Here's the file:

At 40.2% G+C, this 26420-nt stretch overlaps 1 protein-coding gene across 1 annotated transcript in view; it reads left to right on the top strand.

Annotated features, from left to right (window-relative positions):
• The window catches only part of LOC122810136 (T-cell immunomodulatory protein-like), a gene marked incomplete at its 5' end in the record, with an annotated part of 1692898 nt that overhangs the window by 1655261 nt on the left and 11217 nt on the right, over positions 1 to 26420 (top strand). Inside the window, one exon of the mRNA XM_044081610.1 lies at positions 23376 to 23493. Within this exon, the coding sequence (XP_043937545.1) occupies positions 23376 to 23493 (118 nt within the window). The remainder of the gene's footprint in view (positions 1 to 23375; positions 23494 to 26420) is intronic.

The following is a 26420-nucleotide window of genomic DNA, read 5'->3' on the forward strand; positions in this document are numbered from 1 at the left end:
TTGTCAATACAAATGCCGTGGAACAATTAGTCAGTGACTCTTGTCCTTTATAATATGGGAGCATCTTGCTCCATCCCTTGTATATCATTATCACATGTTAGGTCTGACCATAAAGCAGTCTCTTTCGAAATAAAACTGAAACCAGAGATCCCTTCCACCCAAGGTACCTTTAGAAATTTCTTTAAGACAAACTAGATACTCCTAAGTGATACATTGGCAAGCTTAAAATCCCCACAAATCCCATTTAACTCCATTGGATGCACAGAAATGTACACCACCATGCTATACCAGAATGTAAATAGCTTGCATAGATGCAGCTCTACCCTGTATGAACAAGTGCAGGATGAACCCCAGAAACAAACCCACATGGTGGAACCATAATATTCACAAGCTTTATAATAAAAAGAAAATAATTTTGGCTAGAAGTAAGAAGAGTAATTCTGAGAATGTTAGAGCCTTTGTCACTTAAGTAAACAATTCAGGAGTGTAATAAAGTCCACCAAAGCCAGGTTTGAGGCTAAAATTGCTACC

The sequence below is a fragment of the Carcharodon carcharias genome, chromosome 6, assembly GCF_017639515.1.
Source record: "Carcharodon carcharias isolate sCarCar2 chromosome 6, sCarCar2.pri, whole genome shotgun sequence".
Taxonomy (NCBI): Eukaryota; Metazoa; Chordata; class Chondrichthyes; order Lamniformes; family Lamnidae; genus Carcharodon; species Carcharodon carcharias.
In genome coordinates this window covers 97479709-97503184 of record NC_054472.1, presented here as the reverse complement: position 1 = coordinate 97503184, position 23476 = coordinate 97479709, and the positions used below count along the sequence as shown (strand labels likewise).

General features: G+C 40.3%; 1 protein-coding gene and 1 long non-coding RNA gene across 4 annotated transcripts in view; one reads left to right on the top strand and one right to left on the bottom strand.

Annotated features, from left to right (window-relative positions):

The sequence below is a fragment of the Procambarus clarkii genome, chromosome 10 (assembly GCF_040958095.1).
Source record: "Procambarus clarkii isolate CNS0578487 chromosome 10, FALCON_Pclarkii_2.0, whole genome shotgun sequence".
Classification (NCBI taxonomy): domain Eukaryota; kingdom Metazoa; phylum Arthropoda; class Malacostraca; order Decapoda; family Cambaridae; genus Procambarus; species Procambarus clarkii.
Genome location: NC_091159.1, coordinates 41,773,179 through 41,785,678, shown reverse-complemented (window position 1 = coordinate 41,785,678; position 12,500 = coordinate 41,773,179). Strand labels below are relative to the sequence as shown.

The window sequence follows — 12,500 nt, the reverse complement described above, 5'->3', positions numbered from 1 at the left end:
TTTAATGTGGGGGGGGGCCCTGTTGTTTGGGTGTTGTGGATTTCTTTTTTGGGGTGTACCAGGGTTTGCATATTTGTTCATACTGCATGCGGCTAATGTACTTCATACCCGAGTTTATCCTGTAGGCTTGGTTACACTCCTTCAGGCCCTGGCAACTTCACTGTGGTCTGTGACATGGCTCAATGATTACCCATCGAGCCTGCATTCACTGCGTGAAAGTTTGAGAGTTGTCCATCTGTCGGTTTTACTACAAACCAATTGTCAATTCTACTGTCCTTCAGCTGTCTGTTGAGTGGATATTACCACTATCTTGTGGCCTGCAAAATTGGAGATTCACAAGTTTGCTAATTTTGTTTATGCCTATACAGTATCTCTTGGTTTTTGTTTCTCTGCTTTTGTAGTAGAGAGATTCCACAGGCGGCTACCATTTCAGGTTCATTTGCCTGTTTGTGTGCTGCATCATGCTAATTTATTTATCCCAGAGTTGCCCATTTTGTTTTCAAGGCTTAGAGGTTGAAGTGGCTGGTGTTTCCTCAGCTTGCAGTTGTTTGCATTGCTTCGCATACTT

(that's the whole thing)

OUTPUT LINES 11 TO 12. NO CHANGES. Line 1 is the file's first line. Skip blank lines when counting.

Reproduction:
Annotated features, from left to right (window-relative positions):

The sequence below is a fragment of the Procambarus clarkii genome, chromosome 10 (assembly GCF_040958095.1).